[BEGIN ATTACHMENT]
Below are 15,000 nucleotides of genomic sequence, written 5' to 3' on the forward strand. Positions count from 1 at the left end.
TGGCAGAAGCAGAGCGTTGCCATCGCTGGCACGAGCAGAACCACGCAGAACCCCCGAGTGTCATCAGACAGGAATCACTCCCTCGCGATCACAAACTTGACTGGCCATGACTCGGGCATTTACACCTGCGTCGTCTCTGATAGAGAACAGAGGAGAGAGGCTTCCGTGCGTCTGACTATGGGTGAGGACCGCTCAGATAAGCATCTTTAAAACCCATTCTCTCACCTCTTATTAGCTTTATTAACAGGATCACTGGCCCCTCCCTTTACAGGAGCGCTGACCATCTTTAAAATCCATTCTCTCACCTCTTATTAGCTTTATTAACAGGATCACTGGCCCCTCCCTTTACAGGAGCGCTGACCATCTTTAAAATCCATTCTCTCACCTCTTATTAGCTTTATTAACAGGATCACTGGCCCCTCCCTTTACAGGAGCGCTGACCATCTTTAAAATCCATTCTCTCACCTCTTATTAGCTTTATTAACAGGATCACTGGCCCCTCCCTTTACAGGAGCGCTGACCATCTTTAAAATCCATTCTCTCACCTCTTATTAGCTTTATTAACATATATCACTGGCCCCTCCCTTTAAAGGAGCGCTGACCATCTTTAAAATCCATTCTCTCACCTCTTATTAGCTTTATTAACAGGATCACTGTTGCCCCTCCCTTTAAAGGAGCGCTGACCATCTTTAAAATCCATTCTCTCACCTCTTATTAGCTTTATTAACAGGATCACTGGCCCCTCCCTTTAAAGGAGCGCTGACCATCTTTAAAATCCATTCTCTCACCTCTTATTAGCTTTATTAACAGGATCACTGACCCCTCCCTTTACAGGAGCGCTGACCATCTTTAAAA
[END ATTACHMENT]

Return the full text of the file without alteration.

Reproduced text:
Below are 15,000 nucleotides of genomic sequence, written 5' to 3' on the forward strand. Positions count from 1 at the left end.
TGGCAGAAGCAGAGCGTTGCCATCGCTGGCACGAGCAGAACCACGCAGAACCCCCGAGTGTCATCAGACAGGAATCACTCCCTCGCGATCACAAACTTGACTGGCCATGACTCGGGCATTTACACCTGCGTCGTCTCTGATAGAGAACAGAGGAGAGAGGCTTCCGTGCGTCTGACTATGGGTGAGGACCGCTCAGATAAGCATCTTTAAAACCCATTCTCTCACCTCTTATTAGCTTTATTAACAGGATCACTGGCCCCTCCCTTTACAGGAGCGCTGACCATCTTTAAAATCCATTCTCTCACCTCTTATTAGCTTTATTAACAGGATCACTGGCCCCTCCCTTTACAGGAGCGCTGACCATCTTTAAAATCCATTCTCTCACCTCTTATTAGCTTTATTAACAGGATCACTGGCCCCTCCCTTTACAGGAGCGCTGACCATCTTTAAAATCCATTCTCTCACCTCTTATTAGCTTTATTAACAGGATCACTGGCCCCTCCCTTTACAGGAGCGCTGACCATCTTTAAAATCCATTCTCTCACCTCTTATTAGCTTTATTAACATATATCACTGGCCCCTCCCTTTAAAGGAGCGCTGACCATCTTTAAAATCCATTCTCTCACCTCTTATTAGCTTTATTAACAGGATCACTGTTGCCCCTCCCTTTAAAGGAGCGCTGACCATCTTTAAAATCCATTCTCTCACCTCTTATTAGCTTTATTAACAGGATCACTGGCCCCTCCCTTTAAAGGAGCGCTGACCATCTTTAAAATCCATTCTCTCACCTCTTATTAGCTTTATTAACAGGATCACTGACCCCTCCCTTTACAGGAGCGCTGACCATCTTTAAAA